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New Directions in Cryptography
, 1976
"... Two kinds of contemporary developments in cryptography are examined. Widening applications of teleprocessing have given rise to a need for new types of cryptographic systems, which minimize the need for secure key distribution channels and supply the equivalent of a written signature. This paper sug ..."
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Cited by 2693 (5 self)
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Two kinds of contemporary developments in cryptography are examined. Widening applications of teleprocessing have given rise to a need for new types of cryptographic systems, which minimize the need for secure key distribution channels and supply the equivalent of a written signature. This paper suggests ways to solve these currently open problems. It also discusses how the theories of communication and computation are beginning to provide the tools to solve cryptographic problems of long standing.
How to leak a secret
 PROCEEDINGS OF THE 7TH INTERNATIONAL CONFERENCE ON THE THEORY AND APPLICATION OF CRYPTOLOGY AND INFORMATION SECURITY: ADVANCES IN CRYPTOLOGY
, 2001
"... In this paper we formalize the notion of a ring signature, which makes it possible to specify a set of possible signers without revealing which member actually produced the signature. Unlike group signatures, ring signatures have no group managers, no setup procedures, no revocation procedures, and ..."
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Cited by 1754 (4 self)
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In this paper we formalize the notion of a ring signature, which makes it possible to specify a set of possible signers without revealing which member actually produced the signature. Unlike group signatures, ring signatures have no group managers, no setup procedures, no revocation procedures, and no coordination: any user can choose any set of possible signers that includes himself, and sign any message by using his secret key and the others ’ public keys, without getting their approval or assistance. Ring signatures provide an elegant way to leak authoritative secrets in an anonymous way, to sign casual email in a way which can only be verified by its intended recipient, and to solve other problems in multiparty computations. The main contribution of this paper is a new construction of such signatures which is unconditionally signerambiguous, provably secure in the random oracle model, and exceptionally efficient: adding each ring member increases the cost of signing or verifying by a single modular multiplication and a single symmetric encryption.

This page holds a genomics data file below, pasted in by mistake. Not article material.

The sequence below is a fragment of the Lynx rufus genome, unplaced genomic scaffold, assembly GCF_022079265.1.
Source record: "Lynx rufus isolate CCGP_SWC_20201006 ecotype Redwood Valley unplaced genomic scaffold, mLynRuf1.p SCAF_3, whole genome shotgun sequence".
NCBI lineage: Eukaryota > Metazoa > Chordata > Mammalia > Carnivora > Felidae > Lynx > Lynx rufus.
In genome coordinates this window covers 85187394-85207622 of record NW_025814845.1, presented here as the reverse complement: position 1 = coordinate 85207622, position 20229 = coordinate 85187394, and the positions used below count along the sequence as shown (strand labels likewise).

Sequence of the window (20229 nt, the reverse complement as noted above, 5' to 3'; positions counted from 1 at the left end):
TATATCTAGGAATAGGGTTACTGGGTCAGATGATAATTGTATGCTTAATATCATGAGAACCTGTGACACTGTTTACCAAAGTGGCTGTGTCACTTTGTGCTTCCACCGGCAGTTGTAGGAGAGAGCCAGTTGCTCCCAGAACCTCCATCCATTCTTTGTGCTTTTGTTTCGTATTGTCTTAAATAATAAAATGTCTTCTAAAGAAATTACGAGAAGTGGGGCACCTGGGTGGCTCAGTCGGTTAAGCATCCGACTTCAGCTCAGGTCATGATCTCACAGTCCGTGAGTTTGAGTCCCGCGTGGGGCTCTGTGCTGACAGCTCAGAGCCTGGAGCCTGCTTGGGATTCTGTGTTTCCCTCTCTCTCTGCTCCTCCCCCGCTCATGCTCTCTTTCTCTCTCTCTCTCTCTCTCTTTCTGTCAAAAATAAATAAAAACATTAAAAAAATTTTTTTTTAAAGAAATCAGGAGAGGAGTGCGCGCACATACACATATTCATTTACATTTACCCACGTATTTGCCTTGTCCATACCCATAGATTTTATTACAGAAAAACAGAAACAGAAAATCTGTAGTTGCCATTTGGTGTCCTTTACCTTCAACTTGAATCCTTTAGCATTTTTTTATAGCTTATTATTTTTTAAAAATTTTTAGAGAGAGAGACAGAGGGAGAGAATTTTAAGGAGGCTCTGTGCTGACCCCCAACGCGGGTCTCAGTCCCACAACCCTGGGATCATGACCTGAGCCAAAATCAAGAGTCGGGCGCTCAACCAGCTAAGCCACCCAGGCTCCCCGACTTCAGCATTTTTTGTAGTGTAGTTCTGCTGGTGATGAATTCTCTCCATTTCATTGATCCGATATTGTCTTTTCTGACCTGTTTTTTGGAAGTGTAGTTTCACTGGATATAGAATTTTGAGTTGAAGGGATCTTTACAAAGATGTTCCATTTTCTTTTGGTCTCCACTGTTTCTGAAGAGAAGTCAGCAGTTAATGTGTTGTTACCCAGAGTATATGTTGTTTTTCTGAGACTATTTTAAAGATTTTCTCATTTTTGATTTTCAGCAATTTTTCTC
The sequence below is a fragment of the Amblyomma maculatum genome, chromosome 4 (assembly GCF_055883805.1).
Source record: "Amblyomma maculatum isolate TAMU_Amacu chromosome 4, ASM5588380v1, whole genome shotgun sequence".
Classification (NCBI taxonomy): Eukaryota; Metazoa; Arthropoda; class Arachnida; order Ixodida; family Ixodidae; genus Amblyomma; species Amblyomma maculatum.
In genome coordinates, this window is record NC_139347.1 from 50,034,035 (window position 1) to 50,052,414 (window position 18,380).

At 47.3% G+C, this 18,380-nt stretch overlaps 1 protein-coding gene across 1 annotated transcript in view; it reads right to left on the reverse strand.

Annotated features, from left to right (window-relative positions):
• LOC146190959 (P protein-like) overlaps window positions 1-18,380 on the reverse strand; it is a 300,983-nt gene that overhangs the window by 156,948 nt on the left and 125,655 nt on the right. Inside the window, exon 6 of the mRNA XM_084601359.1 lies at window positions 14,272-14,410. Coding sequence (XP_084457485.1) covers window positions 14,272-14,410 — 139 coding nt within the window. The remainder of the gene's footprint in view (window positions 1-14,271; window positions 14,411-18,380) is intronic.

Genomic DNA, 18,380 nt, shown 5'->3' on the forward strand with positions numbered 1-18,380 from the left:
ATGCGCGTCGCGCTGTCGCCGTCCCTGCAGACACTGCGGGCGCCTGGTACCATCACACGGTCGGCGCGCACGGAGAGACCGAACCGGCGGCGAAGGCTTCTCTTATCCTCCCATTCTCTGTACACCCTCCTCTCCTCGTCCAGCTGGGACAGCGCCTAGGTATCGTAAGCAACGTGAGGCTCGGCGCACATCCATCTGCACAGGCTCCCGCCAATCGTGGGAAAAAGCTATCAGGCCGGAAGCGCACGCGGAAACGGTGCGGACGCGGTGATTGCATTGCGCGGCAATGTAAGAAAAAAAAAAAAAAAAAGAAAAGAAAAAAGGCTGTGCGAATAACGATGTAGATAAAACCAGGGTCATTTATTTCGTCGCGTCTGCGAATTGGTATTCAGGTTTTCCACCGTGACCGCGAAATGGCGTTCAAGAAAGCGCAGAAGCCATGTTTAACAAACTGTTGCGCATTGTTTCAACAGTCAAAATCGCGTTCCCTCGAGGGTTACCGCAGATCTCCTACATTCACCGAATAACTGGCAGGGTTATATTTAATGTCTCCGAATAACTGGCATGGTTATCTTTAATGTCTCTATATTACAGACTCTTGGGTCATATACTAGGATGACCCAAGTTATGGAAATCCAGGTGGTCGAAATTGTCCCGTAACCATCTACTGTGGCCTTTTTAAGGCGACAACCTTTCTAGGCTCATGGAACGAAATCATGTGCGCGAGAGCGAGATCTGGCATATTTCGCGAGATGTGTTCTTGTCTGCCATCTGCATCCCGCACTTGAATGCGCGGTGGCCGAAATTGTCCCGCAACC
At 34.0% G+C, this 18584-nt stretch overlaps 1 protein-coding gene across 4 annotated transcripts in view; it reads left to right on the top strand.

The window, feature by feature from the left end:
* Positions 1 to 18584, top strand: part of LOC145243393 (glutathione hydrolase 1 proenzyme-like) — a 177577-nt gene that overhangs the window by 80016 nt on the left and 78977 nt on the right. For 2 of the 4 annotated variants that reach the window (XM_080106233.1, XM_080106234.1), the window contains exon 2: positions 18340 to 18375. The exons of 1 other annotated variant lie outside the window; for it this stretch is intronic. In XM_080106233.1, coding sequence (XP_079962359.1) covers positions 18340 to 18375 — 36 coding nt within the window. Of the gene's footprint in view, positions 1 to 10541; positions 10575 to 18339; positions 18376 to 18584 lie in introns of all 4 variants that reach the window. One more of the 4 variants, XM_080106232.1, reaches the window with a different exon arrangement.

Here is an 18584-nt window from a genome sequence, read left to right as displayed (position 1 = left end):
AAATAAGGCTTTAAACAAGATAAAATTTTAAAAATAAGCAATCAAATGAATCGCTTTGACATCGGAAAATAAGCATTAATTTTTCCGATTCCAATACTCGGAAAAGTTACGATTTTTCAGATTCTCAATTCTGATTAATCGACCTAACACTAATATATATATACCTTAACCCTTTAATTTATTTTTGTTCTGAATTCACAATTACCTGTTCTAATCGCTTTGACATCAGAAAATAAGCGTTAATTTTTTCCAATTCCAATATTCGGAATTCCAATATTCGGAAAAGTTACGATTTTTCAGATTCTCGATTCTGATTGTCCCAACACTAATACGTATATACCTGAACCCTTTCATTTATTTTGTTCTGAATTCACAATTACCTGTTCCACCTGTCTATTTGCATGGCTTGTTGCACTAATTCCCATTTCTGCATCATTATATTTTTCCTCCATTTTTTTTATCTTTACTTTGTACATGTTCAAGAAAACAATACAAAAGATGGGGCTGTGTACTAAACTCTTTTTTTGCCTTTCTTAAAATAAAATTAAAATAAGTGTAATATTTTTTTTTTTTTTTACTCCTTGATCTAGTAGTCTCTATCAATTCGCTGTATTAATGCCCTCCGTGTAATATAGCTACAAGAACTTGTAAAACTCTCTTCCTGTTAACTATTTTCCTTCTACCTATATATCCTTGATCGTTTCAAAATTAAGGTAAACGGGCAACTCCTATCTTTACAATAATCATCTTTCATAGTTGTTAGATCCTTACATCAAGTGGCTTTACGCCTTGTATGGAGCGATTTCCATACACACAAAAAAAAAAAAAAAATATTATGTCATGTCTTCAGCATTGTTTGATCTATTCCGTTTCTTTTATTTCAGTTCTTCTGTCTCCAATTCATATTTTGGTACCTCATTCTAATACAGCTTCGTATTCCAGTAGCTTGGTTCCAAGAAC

Data Clustering: A Review
 ACM COMPUTING SURVEYS
, 1999
"... Clustering is the unsupervised classification of patterns (observations, data items, or feature vectors) into groups (clusters). The clustering problem has been addressed in many contexts and by researchers in many disciplines; this reflects its broad appeal and usefulness as one of the steps in exp ..."
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Cited by 1284 (13 self)
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Clustering is the unsupervised classification of patterns (observations, data items, or feature vectors) into groups (clusters). The clustering problem has been addressed in many contexts and by researchers in many disciplines; this reflects its broad appeal and usefulness as one of the steps in exploratory data analysis. However, clustering is a difficult problem combinatorially, and differences in assumptions and contexts in different communities has made the transfer of useful generic concepts and methodologies slow to occur. This paper presents an overview of pattern clustering methods from a statistical pattern recognition perspective, with a goal of providing useful advice and references to fundamental concepts accessible to the broad community of clustering practitioners. We present a taxonomy of clustering techniques, and identify crosscutting themes and recent advances. We also describe some important applications of clustering algorithms such as image segmentation, object recognition, and information retrieval.